There are a lot of terms that are used in Equity or Share markets. Some of these terms might confuse people who are just starting to invest their money in shares or plan to do so. Not just the advanced terms like stop loss and margin can be a challenge at the beginning, but also the terms defining different trends in the market could prove difficult as well. Two such terms are Bull and Bear. Both these are the most popular share market terms and define the sentiment of the investors and the performance of the overall market. To better understand both the terms and their usage, we need to understand the differences between the bull market vs bear market.
Bull Market vs Bear Market – Meaning
We use the term bull market when the market is making highs and share prices are moving up. This phase denotes positive investor sentiment, economic growth, profit for companies, and so on. During the bull phase, investors are positive about investing in the equity for better returns, and the market rewards them fairly.
On the other hand, the bear market is the exact opposite of the bull market. During the bear phase, investor sentiments are negative, the economy may not be in good shape, and GDP numbers may be dropping. As a result, investors panic and start to withdraw their funds from the share market to invest in safer options such as Fixed Deposit (FDs) and Gold. Not just the retail investors but institutional investors also start to pull out funds from the share market, leading to a drop in the share prices.
Bull Market vs Bear Market – Differences
Following are the differences between the bull market vs bear market:
The bull market occurs when the share prices and the overall market are moving up. On the other hand, the bear market is the time when shares are not performing well, and people are growing pessimistic about the market.
Origin of Terms
Both the terms come from the behavior of two animals when they attack. For instance, bull attacks by swinging its head upwards. This depicts an upward swing in the stock market. On the other hand, Bear attack downwards, depicting downward price movement.
Indicators of Both Phases
There are inherent signs in the economy at the start and end of both phases in the market. During the bull market, one would notice that the GDP (Gross Domestic Product) of the country will grow, and the unemployment rate would go down. Most of the sectors that contribute majorly to the GDP of the country perform extremely well and relish a positive outlook from the analysts.
Bear market, on the contrary, will see declining GDP numbers, a rise in unemployment, a poor outlook of the major sectors, and dropping investor confidence in the high-risk return instruments such as equity. Some of the notable examples of the bull market phase are the period between the 1980s-2000 and Post World War II from the 1940s to the 1950s. The global economy has also seen bear market phases like The Great Depression in 1929 and the dot-com bubble in the 2000s.
Type of Order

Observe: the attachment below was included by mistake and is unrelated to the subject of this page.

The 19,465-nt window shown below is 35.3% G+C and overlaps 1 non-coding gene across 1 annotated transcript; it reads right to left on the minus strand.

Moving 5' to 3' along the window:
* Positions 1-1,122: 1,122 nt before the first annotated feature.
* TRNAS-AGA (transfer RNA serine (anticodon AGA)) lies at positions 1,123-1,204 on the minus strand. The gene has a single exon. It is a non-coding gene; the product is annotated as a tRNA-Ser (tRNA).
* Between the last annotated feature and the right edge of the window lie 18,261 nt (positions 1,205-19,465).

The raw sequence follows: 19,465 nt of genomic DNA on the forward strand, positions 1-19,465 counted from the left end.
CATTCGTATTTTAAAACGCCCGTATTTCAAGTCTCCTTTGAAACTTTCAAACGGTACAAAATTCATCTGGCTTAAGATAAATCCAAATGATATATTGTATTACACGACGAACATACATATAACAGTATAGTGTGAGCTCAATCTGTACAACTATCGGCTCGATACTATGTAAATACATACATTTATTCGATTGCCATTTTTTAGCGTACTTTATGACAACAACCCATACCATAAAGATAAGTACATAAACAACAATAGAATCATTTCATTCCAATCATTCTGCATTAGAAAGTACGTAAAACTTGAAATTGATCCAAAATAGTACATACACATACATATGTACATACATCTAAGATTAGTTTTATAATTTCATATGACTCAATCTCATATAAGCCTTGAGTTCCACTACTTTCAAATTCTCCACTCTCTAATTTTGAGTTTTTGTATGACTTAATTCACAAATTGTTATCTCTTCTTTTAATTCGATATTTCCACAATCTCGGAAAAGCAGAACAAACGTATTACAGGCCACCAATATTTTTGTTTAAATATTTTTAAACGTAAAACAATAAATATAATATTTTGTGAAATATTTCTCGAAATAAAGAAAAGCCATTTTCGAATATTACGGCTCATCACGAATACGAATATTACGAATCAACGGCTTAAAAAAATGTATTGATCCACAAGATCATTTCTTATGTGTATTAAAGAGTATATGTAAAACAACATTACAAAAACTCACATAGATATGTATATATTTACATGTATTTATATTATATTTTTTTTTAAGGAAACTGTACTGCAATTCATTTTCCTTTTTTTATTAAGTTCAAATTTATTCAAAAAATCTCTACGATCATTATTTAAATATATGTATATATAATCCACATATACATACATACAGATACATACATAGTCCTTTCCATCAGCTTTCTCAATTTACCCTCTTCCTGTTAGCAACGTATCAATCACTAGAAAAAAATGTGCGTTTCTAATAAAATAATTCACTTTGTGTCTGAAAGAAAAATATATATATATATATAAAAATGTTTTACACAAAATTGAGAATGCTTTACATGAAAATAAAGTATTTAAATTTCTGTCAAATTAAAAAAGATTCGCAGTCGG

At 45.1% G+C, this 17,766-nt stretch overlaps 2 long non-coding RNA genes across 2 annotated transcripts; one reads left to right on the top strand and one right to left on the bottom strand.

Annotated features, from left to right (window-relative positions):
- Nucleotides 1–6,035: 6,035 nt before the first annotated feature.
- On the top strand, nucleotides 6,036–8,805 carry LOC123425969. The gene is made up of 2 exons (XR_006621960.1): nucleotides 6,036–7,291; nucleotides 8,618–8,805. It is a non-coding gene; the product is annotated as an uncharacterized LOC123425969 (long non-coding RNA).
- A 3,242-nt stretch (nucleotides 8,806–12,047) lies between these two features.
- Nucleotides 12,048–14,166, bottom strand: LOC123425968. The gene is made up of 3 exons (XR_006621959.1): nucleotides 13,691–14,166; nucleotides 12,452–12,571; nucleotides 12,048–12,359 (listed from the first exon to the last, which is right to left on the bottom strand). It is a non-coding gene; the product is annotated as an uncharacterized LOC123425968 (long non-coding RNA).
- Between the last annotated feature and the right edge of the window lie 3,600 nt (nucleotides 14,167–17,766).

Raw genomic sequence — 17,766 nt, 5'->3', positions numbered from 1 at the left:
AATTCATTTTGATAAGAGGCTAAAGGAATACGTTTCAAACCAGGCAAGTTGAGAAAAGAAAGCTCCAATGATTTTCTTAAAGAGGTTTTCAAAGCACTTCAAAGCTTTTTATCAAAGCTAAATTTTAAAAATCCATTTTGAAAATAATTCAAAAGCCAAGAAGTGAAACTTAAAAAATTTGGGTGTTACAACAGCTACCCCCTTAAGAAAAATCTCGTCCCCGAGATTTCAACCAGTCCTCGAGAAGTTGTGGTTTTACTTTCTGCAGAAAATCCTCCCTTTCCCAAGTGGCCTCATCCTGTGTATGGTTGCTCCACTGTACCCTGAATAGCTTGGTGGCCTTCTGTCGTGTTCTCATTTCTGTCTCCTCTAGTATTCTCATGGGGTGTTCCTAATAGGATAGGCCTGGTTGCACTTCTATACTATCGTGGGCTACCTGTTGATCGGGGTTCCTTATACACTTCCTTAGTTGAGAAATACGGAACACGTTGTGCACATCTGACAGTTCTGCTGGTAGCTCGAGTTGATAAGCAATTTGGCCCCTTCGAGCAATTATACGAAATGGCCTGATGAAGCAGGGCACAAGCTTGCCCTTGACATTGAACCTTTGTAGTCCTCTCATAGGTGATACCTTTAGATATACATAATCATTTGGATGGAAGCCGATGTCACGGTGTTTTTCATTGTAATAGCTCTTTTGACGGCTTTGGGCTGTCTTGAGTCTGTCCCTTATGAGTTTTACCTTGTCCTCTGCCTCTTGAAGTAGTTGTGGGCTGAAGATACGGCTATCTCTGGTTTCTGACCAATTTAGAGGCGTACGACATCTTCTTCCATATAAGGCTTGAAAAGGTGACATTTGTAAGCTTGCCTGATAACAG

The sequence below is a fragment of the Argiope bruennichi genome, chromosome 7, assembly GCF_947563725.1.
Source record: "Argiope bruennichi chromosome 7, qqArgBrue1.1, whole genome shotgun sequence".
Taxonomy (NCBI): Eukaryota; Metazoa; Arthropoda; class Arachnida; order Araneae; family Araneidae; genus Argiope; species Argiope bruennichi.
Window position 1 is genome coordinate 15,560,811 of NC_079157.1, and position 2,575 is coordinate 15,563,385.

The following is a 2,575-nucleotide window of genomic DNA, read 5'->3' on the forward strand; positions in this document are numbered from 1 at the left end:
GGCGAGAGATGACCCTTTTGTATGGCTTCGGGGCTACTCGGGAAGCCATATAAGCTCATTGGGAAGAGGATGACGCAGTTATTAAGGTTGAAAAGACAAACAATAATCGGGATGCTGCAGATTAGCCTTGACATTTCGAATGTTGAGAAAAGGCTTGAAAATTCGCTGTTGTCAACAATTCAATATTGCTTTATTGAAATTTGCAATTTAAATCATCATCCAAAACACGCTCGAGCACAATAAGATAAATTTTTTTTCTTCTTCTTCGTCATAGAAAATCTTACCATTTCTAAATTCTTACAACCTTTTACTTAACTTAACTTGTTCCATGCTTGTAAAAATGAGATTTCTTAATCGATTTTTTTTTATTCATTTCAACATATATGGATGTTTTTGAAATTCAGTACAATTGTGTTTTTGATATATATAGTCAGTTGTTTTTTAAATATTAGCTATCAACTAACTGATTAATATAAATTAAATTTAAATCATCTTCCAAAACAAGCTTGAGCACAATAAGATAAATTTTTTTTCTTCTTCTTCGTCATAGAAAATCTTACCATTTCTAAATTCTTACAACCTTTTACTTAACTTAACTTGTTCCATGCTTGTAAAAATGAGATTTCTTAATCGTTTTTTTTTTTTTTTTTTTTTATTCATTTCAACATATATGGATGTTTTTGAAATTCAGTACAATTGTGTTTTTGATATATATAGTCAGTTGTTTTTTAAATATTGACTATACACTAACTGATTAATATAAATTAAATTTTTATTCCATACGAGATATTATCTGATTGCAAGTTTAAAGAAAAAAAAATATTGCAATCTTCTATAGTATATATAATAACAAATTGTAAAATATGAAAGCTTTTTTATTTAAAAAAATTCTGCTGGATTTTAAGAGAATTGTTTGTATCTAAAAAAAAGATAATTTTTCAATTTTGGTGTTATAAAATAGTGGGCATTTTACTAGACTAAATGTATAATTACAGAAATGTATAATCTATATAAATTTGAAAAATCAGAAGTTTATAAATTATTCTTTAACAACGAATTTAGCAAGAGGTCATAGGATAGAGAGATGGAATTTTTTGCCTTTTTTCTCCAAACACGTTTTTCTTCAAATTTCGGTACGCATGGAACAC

Investors can buy and sell in the share market irrespective of whether it is a bull or bear market. However, the market usually sees more buy orders during the bull market, while the bear market sees more sell orders. During the bull market, investors expect the share price to increase, and therefore, they start buying the shares.
On the other hand, the bear market sees more sell orders as people are looking to make money by shorting stocks. Shorting means people are expecting the price to go down and, therefore, borrow the share from the broker to sell it. And, when the price starts falling, traders or investors start to make money.
Type of Securities
During a bull market, securities that give more return for taking more risk do well. On the other hand, during the bear market, securities that are less risky do well as people have lower expectations.
Monetary and Fiscal Policy
During the bull phase, interest rates are high, and govt. tries to impose more tax to limit the disposable income in the hand of the consumers. During the bear phase, the central bank tries to lower the interest rate and tax to boost consumer spending and CAPEX (Capital Expenditure).
Also known as leverage trading, margin trading occurs when investors buy the quantity of shares that they can’t afford at a certain price. As a result, the broker lends funds to investors to facilitate the buying of the share. During the bull market, when there is a better chance of share prices going up, investors follow margin trading strategy aggressively. Traders are optimistic about the return and believe they can earn a profit with this strategy.
However, taking the same leverage could be risky when there is no positive momentum in the market or, in other words, during the bear phase. The experts always suggest limiting the margin trading during the falling market as it could widen the loss in case the share price starts dropping.
Contrary to the belief, options trading is likely to earn more profit during a bear market. This is because volatility in the market is usually high during the bear phase, increasing the chance of directional profit.
Whether or not the market enters the bull or bear phase depends on a number of macroeconomic factors. And, every country and market usually goes through both the markets continuously. Normally, the market is said to be in the bull phase when the stock market moves up by 20% or more. On the other hand, the bearish phase is said to start when the stock market moves down by 20% or more. Investors need to follow a different strategy in each phase to make returns.